LED Blinking with PIC Microcontroller

In our previous two tutorials we discussed How to Get Started with PIC using MPLABX and XC8 compiler, we have also made our First LED Blinking Program with PIC and verified it by simulation. Now it’s time for us to get our hands on to the hardware. In this tutorial we will build a small circuit on a Perf Board for Blinking the LED using PIC. We will dump the program to our PIC microcontroller and verify the LED Blinking. To Program the PIC MCU we will be using MPLAB IPE.

LED Blinking with PIC Microcontroller
LED Blinking with PIC Microcontroller

Materials Required:

As discussed in our previous tutorial we will need the following materials:

  • PicKit 3
  • PIC16F877A IC
  • 40 – Pin IC holder
  • Perf board
  • 20 MHz Crystal OSC
  • Female and Male Bergstick pins
  • 33pf Capacitor – 2Nos, 100uf and 10uf cap.
  • 680 ohm, 10K and 560ohm Resistor
  • LED of any color
  • 1Soldering kit
  • IC 7805
  • 12V adapter

What happens when we “Burn” a Microcontroller!!

It is a usual practise to upload the code into a MCU and get it working inside the MCU.

But what really happens inside the MCU how does few lines of C-Program get into a silicon chip and gets executed?

In, order to understand this lets have a look at our program


As we can see this code is written in C-Language and it will make no sense to our MCU. This is where the part of our compiler comes in; a Compiler is one which converts this code into a Machine readable form. This machine readable form is called the HEX code, every project that we create will have a HEX code which will be in the following directory

 **Your location**\Blink\Blink.X\dist\default\production\Blink.X.production.hex

If you are so interested to know how this HEX code looks like, just open it using the notepad.  For our Blink program, the HEX code will look like the following:

Since we have just compiled a small LED blinking program, the memory summary shows that we have just consumed 0.5% of the available program space and 1.4% of Data space.

Memory of the PIC16F877 microcontroller is basically divided into 3 types:

Program Memory: This memory contains the program (which we had written), after we’ve burned it. As a reminder, Program Counter executes commands stored in the program memory, one after the other. Since we have written a very small program, we have consumed only 0.5% of the total space. This is a non-Volatile memory, means the stored data won’t be lost after the power off.

Data Memory: This is RAM memory type, which contains a special registers like SFR (Special Function Register) that includes Watchdog timer, Brown out Reset etc. and GPR (General Purpose Register) that includes TRIS and PORT etc. The variables that are stored in the Data Memory during the program are deleted after we turn off the MCU. Any variable declared in the program will be inside the Data memory. This is also a volatile memory.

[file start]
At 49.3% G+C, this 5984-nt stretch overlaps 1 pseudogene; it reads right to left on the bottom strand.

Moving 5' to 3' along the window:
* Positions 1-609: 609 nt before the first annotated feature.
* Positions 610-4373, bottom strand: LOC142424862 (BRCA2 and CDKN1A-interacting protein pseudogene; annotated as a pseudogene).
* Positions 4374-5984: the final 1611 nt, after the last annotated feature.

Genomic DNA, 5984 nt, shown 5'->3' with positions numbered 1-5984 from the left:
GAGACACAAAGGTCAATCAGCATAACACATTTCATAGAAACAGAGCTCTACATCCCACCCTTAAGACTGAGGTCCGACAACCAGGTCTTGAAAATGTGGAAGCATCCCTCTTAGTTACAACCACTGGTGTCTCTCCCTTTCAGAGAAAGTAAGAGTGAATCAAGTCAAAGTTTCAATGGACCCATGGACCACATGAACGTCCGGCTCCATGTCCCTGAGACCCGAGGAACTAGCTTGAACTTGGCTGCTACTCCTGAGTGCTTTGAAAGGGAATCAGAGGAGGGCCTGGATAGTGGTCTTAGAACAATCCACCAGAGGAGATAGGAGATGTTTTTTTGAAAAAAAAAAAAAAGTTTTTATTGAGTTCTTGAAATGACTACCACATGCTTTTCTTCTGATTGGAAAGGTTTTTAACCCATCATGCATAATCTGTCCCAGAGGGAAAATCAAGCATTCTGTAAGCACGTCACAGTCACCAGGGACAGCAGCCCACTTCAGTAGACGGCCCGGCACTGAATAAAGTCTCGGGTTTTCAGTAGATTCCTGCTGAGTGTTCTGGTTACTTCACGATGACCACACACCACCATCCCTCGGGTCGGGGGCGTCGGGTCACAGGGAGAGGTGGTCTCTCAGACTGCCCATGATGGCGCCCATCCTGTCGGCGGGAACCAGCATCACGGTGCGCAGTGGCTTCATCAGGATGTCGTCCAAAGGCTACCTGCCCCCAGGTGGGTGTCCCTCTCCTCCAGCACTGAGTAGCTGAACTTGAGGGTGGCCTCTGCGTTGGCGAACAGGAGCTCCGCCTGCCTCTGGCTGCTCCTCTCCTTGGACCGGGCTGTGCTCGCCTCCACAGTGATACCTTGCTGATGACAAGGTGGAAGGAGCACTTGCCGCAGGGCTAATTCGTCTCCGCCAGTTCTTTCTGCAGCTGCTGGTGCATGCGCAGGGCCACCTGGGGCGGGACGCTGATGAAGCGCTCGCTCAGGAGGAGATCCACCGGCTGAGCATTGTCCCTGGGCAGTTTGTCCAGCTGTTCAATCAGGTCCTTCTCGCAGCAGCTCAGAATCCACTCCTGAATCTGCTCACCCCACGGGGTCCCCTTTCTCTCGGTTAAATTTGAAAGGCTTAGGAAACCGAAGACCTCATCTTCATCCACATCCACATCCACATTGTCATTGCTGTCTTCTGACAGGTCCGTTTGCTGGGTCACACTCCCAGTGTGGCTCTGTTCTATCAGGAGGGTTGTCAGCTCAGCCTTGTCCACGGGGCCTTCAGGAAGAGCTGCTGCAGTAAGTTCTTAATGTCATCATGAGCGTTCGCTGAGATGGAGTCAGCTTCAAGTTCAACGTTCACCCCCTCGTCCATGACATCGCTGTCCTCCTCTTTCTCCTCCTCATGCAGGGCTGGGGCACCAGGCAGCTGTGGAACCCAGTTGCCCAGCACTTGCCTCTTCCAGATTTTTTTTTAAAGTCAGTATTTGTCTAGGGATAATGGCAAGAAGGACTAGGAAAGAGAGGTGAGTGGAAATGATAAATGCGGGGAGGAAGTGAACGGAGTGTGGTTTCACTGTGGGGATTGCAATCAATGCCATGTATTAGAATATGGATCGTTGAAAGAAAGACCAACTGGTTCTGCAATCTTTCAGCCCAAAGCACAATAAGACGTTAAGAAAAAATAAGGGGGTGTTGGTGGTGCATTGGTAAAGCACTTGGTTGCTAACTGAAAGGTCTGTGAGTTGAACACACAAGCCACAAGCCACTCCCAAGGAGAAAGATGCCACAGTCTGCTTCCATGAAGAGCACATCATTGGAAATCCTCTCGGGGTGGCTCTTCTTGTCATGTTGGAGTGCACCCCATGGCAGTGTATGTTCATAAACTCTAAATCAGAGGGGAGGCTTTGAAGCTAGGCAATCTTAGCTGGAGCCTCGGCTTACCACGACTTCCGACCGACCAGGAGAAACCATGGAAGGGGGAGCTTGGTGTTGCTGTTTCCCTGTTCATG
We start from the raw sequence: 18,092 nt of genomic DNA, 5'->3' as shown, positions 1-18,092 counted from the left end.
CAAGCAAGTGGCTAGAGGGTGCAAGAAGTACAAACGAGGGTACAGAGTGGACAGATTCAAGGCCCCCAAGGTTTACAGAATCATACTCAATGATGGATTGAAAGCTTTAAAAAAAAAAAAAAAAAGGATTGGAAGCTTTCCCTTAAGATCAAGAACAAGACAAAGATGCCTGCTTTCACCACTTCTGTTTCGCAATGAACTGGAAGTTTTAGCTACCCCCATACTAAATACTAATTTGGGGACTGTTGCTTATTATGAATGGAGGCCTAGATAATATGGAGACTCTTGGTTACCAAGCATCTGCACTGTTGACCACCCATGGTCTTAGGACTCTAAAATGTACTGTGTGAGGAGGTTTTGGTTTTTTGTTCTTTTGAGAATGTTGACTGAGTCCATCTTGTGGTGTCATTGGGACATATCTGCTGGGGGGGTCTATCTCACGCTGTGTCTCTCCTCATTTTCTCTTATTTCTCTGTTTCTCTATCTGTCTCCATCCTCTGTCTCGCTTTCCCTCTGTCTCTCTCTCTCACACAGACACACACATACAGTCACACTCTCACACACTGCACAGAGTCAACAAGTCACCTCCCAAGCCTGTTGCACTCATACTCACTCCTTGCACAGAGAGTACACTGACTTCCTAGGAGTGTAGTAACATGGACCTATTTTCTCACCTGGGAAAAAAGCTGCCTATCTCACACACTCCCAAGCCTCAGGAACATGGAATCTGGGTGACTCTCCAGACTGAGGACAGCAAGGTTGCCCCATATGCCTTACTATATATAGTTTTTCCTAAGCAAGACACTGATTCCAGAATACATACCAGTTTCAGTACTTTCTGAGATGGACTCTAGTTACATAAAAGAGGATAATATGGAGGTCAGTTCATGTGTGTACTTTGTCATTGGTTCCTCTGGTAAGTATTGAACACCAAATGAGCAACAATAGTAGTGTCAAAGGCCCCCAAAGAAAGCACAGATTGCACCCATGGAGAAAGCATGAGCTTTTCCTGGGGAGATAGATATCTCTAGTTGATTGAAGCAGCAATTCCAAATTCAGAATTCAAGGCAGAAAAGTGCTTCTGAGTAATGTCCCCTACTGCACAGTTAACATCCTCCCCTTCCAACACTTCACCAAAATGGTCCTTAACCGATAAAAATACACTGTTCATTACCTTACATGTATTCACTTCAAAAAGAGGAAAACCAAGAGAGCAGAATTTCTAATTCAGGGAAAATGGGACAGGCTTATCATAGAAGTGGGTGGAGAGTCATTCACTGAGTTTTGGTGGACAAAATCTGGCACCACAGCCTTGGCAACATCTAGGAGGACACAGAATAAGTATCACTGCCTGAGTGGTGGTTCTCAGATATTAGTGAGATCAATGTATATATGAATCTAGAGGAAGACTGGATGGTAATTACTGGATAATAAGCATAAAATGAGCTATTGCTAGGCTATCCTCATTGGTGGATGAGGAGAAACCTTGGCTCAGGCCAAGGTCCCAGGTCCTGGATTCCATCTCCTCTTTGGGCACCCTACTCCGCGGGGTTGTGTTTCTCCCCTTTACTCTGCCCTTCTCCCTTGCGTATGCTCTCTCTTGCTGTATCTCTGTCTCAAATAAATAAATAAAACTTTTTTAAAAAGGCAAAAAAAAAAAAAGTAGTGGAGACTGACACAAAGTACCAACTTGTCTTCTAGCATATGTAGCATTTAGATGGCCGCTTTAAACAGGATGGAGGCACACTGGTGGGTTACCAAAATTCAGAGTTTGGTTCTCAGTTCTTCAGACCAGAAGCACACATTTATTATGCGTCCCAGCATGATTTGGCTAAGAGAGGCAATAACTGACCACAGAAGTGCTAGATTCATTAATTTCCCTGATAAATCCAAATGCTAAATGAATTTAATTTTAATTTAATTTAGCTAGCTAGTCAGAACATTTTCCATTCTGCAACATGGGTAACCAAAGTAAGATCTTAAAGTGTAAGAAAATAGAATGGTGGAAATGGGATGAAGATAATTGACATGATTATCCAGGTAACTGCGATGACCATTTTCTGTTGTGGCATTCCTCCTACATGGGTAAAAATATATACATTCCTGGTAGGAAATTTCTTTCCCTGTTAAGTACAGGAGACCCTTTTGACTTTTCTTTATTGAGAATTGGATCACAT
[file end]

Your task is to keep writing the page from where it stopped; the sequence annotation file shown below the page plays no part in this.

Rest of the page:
Data EEPROM (Electrically Erasable Programmable Read-Only Memory): A memory that allows storing the variables as a result of burning the written program. For example if we assign a variable “a” to save a value of 5 in it and store it in the EEPROM this data will not be lost even if the Power is turned OFF. This is a non-Volatile memory.

Program Memory and EEPROM are non-volatile memories, and called as Flash Memory or EEPROM.

ICSP (In Circuit Serial Programming):

We will be programming our PIC16F877A using the ICSP option that is available in our MCU.

Now, What is ICSP?

ICSP is a simple way which helps us to program an MCU even after it is placed inside our Project board. There is no need to have a separate programmer board to program the MCU, all we need is 6 connections from the PicKit3 programmer to our board as follows:


VPP (or MCLRn)

To enter programming mode.



Power  Pin 11 or 32



Ground PIN 12 or 31


PGD – Data

RB7. PIN40


PGC – Clock

RB6. PIN 39


PGM – LVP enable

RB3/RB4. Not mandatory

Circuit and Hardware:

Now, we have our HEX code ready and we also know how to connect our PicKit 3 to our PIC MCU using ICSP. So, let’s go ahead and solder the circuit with help of the below schematics:Schematic LED Blinking with PIC Microcontroller

For more detail: LED Blinking with PIC Microcontroller

About The Author

Ibrar Ayyub

I am an experienced technical writer holding a Master's degree in computer science from BZU Multan, Pakistan University. With a background spanning various industries, particularly in home automation and engineering, I have honed my skills in crafting clear and concise content. Proficient in leveraging infographics and diagrams, I strive to simplify complex concepts for readers. My strength lies in thorough research and presenting information in a structured and logical format.

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